When the attack is Ready, click on the 'Launch Attack' button, which will provide you with the command to start the attack and detailed instructions and troubleshooting tips for that particular attack.



Copy the command in the first text box by selecting the 'Copy' button - this will add the attack command to your clipboard. From there, paste the command into a Command Prompt (Windows) or Terminal (Mac/Linux) window, and hit Enter. There will likely be nothing that is displayed on the screen, and this is intentional - we want every attack to be as realistic as possible to truly give your security controls a run for their money.



Back on the BreachBoard, refresh your screen periodically to see if the status of your attack has changed. There may be a few different paths that your attack can take at this point:

  • If your security controls have disrupted the attack entirely, or a firewall is blocking the requests to our BreachBits C2 server, then your attack will stay in a 'Ready' state for roughly 10 minutes, when it will turn to 'Disrupted'. This is the best-case scenario. This means that some or serval layers of your security controls have stopped this attack from even getting started.

  • If this attack was able to get past your security controls to make the first connection with the BreachBits C2 server, you will see the status of the attack turn from Ready to Ongoing. This means the attack was able to start on the host being tested and is still in progress.

  • If the attack was able to execute, then the attack will complete in either a 'Partially Disrupted' or 'Complete' status. If the attack ended with a 'Partially Disrupted' status, this means that while the attack was able to begin, your security controls or policies disrupted some portion of the attack, and it was not able to complete all of the steps it attempted.

  • If the attack ends in a 'Complete' status, that means that the attack was able to successfully execute each of the tactics the BreachBits C2 server gave it, until the attack package was complete.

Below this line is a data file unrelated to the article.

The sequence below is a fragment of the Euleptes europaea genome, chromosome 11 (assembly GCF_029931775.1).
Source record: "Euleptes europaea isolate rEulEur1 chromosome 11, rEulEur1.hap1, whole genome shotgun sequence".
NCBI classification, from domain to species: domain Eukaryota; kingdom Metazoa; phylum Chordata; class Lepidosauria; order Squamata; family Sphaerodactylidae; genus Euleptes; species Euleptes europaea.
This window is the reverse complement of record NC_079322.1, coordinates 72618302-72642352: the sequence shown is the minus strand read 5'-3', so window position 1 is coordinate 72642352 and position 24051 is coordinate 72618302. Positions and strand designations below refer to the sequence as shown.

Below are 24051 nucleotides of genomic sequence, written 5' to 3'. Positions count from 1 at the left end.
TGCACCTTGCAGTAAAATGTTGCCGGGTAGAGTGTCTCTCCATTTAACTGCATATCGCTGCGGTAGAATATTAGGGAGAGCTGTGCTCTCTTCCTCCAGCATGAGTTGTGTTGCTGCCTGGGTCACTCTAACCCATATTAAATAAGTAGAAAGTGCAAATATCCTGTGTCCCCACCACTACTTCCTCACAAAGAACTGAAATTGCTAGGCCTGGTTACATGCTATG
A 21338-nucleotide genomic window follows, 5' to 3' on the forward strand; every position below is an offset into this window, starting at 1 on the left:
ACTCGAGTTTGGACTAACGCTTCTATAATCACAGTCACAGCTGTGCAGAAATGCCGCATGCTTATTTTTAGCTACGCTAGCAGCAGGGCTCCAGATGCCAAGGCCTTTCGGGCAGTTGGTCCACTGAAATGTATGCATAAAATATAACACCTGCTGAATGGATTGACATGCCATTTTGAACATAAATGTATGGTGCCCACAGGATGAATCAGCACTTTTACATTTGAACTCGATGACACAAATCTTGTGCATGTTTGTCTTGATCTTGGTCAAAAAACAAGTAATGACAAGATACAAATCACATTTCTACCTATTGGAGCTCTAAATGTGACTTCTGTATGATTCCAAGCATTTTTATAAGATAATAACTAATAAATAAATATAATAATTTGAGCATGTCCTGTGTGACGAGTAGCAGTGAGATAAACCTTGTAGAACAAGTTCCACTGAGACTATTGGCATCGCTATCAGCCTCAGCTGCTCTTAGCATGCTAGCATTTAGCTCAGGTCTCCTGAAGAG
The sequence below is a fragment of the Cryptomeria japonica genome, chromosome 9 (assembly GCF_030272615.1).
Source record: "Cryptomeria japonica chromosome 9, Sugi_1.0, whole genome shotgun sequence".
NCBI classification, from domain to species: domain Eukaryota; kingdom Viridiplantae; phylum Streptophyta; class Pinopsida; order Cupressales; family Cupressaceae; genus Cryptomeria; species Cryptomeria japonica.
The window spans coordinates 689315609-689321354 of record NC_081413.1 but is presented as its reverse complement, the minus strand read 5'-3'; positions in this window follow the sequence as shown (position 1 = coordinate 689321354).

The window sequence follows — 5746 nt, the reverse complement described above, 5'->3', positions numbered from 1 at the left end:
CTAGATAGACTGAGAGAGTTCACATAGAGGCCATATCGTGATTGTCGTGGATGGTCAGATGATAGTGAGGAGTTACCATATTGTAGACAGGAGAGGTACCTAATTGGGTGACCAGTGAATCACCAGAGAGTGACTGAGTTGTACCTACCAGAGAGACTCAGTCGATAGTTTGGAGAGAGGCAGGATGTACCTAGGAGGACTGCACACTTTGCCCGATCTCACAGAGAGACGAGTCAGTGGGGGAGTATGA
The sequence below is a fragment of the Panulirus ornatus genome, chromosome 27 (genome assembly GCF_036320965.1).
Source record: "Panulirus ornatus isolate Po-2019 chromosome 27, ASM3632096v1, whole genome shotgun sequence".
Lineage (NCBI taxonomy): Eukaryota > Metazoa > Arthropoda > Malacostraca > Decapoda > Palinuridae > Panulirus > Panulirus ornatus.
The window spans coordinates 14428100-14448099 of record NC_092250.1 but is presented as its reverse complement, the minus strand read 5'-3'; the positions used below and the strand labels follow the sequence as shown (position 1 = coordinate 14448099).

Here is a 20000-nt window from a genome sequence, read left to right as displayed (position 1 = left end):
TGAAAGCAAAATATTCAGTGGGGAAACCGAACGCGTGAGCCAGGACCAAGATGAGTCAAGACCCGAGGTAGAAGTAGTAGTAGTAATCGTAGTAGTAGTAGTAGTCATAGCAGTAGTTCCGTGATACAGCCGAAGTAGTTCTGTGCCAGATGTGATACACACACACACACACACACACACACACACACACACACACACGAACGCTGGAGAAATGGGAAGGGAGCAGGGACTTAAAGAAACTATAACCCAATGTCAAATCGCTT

For attacks that end in either a 'Partially Disrupted' or 'Complete' status, users will be able to select the 'View Attack Timeline' button to view the fine-grain details of the attack, in the Attack Timeline view.



At the top of the Attack Timeline view, users will see an Attack Overview section, that has the start and stop times of the attack, as well as a list of the tactics that were used. Selecting any of the tactics will bring the user to the Mitre ATT&CK website with details on that particular tactic, with details about threat groups that use that tactic, and mediation strategies to improve detection and disruption of that tactic in the future.



The bottom of the Attack Timeline provides the user with a step-by-step timeline of each step of the attack, covering the details of the initial execution, communication with the BreachBits C2 server and post-exploitation steps that were taken. This gives defenders the ability to correlate BreachBits' details of the attack with their own logs to see how security controls can be adjusted to improve detection and disruption of each tactic by BreachBits (and real attackers) in the future.



Feedback?


Have feedback about how we can improve this (or any other CIRT feature) to better support the cyber defenders or executives in your organization? We want to hear from you! Please email support@breachbits.com anytime to let us know how you are using this feature in your own IT environment, and how we can make it better.